Survivalism may be going mainstream, what will all the new cave men and off-gridders. But for Heimo and Edna Korth, survival in the wild has been a way of life for three decades. The last humans to be living in the 19.5-million-acre Arctic National Wildlife Refuge and living 130 miles above the Arctic Circle, they are quite possibly the most remote Americans.
As debate lingers over their backyard's role in America's energy future, the Korth's remain mostly detached from civilization, hunting and trapping to survive and taking real pleasure in their natural solitude. But hardships abound: they have had to cope with bears, frigid temperatures, and the loss of their daughter, in a tragic canoeing accident.
In "Heimo's Arctic Refuge," the must-see first episode of VBS.tv's new series Far Out, "the last frontiersman" comes across as a complex, somewhat contradictory figure, and not exactly the "gun-toting, park-hating anti-animal rights trapper with a soft side" described in James Campbell's 2004 book. You can watch the five-part film at VBS or above. (Disclosure: I work at Motherboard, a sister site to VBS.tv.)
Back in Brooklyn, I spoke with David Feinberg, the director of the documentary, about the process of making a film on nature's edge, gaining the trust of the last frontiersmen, and the pleasures of moose heart -- and the occasional Alaskan movie-night.
Treehugger: Something smells a little funny in here.
David Feinberg: Yeah, everyone keeps saying it's stuffy. I think it's because of a 24-hour editing session I did for a recent project. But I've been looking for any dead animals that might have crawled in somewhere. Once after a week of a bad smell, I finally found a dead mouse. It was caught behind my computer, in the cables.
Maybe now that you've lived in the wilderness you can build your own mouse trap next time. That bear that Heimo killed - it really smelled. What was that like?
The smell of the bear was like the world's worst fart combined with the smell of something dead.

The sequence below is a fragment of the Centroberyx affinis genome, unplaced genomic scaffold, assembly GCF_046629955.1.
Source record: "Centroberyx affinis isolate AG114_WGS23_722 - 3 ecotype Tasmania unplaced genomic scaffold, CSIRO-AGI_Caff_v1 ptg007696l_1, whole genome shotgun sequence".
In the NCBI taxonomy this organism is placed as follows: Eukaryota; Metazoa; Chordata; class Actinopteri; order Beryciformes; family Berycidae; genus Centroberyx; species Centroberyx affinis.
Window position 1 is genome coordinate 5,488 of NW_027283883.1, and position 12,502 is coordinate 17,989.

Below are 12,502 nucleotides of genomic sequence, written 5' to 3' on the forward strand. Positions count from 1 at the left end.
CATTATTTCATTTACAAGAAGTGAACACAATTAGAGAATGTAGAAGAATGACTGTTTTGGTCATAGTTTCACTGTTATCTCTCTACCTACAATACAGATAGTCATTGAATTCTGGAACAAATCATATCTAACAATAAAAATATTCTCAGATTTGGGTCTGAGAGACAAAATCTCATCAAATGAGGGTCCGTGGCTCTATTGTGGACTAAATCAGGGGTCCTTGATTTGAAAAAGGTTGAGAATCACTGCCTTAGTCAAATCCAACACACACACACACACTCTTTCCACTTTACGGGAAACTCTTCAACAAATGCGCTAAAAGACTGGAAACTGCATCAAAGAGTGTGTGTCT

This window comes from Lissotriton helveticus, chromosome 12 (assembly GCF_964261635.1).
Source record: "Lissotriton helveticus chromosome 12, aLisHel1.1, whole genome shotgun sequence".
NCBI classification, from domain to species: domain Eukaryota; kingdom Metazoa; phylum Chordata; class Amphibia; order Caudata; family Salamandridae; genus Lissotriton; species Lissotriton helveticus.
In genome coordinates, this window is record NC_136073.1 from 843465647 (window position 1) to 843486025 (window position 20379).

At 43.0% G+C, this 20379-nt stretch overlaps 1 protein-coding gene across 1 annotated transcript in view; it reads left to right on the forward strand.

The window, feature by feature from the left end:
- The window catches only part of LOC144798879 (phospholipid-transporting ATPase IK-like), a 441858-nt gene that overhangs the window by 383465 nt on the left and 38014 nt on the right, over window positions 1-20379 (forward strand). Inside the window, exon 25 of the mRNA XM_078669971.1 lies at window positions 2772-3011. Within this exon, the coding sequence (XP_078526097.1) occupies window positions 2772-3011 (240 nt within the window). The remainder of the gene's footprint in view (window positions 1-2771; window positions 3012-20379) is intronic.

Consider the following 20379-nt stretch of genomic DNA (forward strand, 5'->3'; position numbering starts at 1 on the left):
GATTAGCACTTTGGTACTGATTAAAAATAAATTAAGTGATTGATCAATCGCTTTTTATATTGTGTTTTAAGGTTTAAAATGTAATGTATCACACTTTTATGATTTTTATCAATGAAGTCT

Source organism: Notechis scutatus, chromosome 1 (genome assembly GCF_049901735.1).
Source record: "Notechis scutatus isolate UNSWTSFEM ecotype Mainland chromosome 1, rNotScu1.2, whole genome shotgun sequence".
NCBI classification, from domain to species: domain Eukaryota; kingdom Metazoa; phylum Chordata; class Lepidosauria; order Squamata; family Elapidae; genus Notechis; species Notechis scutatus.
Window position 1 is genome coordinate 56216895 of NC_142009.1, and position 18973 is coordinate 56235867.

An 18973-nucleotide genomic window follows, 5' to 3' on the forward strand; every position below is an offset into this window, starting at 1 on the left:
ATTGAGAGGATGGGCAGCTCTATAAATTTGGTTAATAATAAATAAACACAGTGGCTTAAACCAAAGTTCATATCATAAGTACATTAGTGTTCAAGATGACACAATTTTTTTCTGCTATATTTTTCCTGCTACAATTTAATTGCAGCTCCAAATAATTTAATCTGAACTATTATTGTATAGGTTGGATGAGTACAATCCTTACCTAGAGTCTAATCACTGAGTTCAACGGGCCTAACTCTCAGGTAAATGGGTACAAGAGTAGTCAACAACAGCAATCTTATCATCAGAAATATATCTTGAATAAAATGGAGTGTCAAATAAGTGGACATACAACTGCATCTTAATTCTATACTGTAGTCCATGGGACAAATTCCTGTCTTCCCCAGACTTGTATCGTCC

It probably wasn't as tough as the cold...
Well, we went when winter was just setting in. And it was unseaonably warm, around 10 and 20 degrees [above freezing]. There were no blizzards, and it didn't get super frigid.
What did Heimo say about the unusual warmth?
He liked it. But this is also a guy who said, "cold is nothing." He obviously doesn't like going out to check his traps at negative 40 but he does it. But what he really doesn't like is the deep snow. In the winter he checks his trap lines every 3 days, traveling around 10km each time. When the snow is deep, he uses a snowmobile.
What were some of your major questions going into this project?
How do you make a story about somebody and the conditions they live in, and spend enough time with them to capture that existence? How do you go into that situation and try to make a narrative out of that, not knowing exactly what you'd capture? This was proved by the fact that we didn't capture any caribou on film. We were hunting for four days, and the third part of the documentary is about being a nomadic hunter, and there we were, searching for caribou and not seeing one in the camera lens even.
We figured that ten days would be long enough to lose track of living in New York, and understand what life was like for Heimo and Edna. To really portray his life, it would require staying with him through the winter months, seeing what trapping is like, through the most severe and dangerous climate conditions. And also see what his liveliehood is based on. A couple months ago he sent us a text message saying it was negative 60 degrees. He takes real pride in that sort of thing. His daughters had been visiting him a week before we came, and they had reset his thermometers from last winter. He was a bit disappointed because he wanted to prove to us that it had been negative 62 degrees.
There was clearly a lot more to capture about their life out there. Heimo's own story sounds fascinating, even if it wasn't the focus of the piece.
The focus of the show is about people living in unique and extreme conditions. We captured what life was like. If you were there for all four seasons, you'd have a lot of material for that kind of focus. We were there enough time to get into their day-to-day rhythms. From that starting point, their life story cuts in and out of the piece.
There's plenty more to be caught though, and it could definitely be a different story. There was so much more that we did capture that was hard to fit in.
There was a lot more about his character. There was a scene that isn't in there in which he's cutting the rabbit fur and putting it around the door. They really use every useable part of every animal they kill, they eat parts you wouldn't expect. Beaver tail, caribou brain, moose nose. That's their real delicacy, moose nose. It was the one piece of meat they wouldn't share with us.
How did you guys like the menu?